Monday, May 24, 2021

Jackson Kemper

 Jackson Kemper, Bishop and Missionary, 1870

The Collect:

O God, who send your son Jesus Christ to preach peace to those who are far off and to those who are near, Grant that we, like your servant Jackson Kemper, may proclaim the Gospel in our own day, with courage, vision, and perseverance; through the same Jesus Christ our Lord, who with you and the Holy Spirit lives and reigns, world without end. Amen.

Jackson Kemper was born 24 December 1789 in Pleasant Valley, New York, attended Columbia College, and was ordained a priest in 1814. In 1835, the Episcopal Church undertook to consecrate missionary bishops to preach the Gospel west of the settled areas, and Kemper was the first to be chosen. He promptly headed west. Having found that clergy who had lived all their lives in the settled East were slow to respond to his call to join him on the frontier, he determined to recruit priests from among men who were already in the West, and established a college in St. Louis, Missouri, for that purpose. He went on to found Nashotah House and Racine College in Wisconsin. He constantly urged a more extensive outreach to the Indian peoples, and translations of the Scriptures and the services of the Church into Indian languages. From 1859 till his death in 1870, he was bishop of Wisconsin, but the effect of his labors covered a far wider area.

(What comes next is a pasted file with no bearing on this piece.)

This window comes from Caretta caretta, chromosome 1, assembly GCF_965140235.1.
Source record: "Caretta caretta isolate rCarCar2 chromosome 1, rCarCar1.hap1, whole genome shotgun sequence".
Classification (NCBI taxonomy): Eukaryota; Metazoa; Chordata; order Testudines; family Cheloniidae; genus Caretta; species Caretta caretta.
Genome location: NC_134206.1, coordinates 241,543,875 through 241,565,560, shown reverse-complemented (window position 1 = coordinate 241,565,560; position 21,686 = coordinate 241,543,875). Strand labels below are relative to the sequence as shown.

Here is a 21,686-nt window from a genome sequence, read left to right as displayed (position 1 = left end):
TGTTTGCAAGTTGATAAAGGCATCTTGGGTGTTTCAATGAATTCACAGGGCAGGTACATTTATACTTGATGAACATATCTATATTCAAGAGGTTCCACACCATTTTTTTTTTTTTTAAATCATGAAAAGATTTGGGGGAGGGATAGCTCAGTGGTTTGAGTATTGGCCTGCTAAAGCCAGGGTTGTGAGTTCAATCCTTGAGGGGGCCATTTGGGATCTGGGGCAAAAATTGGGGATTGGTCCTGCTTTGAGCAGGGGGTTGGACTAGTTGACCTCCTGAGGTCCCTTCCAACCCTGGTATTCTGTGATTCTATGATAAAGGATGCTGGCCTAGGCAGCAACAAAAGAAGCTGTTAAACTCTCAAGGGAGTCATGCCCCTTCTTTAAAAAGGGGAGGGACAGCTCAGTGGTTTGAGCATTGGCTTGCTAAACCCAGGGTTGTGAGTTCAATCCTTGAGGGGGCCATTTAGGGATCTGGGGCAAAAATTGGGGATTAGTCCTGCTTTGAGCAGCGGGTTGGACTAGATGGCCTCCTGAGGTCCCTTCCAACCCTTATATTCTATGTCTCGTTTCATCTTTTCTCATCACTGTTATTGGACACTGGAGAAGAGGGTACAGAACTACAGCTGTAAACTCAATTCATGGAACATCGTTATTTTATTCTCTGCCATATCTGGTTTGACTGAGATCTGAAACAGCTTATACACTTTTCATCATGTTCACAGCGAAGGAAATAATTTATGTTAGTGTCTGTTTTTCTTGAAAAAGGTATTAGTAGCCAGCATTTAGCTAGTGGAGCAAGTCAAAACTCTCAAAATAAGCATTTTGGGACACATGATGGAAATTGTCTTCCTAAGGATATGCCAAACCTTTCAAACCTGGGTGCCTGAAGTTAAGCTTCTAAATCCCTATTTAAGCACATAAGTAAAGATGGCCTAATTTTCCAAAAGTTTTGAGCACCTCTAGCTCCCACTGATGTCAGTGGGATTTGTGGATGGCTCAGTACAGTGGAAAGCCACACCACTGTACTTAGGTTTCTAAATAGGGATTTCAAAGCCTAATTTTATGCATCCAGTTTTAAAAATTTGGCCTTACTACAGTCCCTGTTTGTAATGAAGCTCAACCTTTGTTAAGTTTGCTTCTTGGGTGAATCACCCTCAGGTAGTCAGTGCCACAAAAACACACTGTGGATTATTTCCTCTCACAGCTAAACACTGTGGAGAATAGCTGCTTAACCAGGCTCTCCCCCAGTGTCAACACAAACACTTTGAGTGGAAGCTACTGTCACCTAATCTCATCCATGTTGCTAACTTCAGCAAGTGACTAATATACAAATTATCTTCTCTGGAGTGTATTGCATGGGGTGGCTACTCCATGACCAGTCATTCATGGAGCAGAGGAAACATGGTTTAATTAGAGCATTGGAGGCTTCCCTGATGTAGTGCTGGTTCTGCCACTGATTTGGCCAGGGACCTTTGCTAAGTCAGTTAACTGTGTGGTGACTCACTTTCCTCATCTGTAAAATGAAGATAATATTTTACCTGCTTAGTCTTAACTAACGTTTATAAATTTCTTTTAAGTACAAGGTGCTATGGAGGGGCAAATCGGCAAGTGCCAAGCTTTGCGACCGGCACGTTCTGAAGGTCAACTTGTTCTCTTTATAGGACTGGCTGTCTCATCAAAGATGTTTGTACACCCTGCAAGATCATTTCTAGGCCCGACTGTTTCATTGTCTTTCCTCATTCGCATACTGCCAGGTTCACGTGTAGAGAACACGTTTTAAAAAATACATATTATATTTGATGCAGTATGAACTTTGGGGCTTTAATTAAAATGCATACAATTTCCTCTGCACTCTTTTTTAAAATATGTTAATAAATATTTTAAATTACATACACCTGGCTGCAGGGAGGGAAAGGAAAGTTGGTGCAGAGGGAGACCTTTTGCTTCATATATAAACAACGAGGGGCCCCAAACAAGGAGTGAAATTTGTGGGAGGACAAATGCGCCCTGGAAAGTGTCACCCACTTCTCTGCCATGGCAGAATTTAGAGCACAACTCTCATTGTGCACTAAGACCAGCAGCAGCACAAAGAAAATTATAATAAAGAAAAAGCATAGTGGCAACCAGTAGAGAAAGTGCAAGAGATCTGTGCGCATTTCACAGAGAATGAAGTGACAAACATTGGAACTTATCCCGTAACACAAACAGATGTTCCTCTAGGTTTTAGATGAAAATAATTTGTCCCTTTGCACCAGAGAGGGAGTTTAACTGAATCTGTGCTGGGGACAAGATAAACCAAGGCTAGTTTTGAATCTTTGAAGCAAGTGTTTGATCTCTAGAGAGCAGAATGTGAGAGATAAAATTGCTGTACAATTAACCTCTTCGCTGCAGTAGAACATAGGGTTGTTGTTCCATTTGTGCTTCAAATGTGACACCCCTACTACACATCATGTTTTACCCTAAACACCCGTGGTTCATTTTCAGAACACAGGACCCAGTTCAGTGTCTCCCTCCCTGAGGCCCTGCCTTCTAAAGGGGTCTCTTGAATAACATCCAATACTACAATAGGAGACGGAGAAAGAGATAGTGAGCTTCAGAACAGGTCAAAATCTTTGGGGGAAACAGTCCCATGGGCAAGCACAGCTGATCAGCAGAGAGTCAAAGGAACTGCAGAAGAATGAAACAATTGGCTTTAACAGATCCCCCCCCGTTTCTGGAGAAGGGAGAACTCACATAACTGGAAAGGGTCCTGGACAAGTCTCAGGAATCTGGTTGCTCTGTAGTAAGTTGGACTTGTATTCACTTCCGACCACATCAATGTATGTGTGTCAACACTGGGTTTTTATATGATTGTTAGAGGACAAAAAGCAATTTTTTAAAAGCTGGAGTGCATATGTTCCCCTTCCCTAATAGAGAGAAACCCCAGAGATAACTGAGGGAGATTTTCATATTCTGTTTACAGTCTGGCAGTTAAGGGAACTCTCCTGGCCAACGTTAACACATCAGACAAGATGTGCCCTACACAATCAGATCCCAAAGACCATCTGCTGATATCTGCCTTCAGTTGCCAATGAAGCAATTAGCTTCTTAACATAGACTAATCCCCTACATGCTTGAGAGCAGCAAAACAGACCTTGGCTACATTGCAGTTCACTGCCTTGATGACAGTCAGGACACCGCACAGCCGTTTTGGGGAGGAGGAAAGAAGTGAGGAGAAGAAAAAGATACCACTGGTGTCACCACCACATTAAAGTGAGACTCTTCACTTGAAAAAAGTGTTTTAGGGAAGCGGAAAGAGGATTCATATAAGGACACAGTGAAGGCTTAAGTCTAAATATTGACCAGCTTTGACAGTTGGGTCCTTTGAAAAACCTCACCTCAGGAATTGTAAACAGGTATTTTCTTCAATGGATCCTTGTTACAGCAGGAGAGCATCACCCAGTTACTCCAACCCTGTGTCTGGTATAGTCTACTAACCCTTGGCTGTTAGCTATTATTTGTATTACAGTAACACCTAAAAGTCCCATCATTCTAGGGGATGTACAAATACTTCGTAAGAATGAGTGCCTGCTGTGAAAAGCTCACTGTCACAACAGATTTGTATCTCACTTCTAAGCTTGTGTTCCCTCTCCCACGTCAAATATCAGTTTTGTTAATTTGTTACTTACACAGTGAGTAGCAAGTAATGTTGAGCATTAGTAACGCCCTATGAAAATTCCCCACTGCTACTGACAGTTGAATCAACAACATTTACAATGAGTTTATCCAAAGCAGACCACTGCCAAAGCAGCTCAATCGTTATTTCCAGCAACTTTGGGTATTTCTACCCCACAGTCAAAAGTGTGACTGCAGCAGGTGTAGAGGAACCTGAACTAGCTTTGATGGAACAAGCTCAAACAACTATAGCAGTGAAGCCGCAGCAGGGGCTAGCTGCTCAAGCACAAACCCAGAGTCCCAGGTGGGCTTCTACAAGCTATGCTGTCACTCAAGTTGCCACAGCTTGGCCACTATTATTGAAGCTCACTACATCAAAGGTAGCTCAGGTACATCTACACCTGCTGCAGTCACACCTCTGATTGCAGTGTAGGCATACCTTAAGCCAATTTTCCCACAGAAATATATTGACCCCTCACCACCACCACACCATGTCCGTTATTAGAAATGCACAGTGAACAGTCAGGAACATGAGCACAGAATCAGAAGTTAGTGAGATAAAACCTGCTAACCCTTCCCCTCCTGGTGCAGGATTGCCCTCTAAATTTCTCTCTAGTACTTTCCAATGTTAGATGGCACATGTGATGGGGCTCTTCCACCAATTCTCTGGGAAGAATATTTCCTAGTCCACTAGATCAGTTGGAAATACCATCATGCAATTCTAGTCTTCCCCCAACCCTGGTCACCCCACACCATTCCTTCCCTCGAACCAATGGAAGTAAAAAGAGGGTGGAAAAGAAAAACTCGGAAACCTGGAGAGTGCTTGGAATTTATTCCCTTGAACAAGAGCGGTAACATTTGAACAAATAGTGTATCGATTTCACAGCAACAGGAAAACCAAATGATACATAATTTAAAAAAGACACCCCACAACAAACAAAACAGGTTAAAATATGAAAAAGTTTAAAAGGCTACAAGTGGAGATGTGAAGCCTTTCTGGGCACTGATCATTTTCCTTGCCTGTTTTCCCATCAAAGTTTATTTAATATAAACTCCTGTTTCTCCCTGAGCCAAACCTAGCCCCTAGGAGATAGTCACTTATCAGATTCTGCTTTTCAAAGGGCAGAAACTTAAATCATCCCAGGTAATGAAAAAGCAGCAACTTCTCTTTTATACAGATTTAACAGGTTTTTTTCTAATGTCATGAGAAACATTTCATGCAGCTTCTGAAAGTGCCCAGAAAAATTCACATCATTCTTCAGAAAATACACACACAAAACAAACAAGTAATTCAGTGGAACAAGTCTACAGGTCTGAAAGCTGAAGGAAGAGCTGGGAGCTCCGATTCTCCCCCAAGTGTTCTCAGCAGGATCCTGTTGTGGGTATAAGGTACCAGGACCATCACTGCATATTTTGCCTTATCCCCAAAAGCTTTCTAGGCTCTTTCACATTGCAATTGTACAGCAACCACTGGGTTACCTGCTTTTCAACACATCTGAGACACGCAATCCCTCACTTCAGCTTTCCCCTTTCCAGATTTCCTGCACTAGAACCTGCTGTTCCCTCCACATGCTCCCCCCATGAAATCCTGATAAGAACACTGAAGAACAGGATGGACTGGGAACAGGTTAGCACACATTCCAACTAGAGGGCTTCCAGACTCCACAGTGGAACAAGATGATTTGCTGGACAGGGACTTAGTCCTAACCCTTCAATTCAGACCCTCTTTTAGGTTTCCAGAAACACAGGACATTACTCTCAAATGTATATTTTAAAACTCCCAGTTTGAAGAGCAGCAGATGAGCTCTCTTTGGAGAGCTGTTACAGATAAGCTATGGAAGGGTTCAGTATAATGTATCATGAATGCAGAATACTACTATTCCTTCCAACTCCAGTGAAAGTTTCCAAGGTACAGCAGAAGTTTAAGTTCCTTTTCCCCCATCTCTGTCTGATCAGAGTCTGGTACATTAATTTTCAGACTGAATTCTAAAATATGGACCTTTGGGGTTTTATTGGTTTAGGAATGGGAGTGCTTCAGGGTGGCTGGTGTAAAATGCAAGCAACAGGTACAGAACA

Saturday, May 22, 2021

Helena of Constantinople

Helena of Constantinople, Protector of the Holy Places, 330

The Collect:

Most Merciful God, who blessed your servant Helena with such grace and devotion to you that she venerated the very footsteps of our Savior; Grant unto us the same grace that, aided by her prayers and example, we also may always behold your glory in the cross of your Son. Through the same Jesus Christ our Lord; who lives and reigns with you, in the unity of the Holy Spirit, one God, for ever and ever. Amen.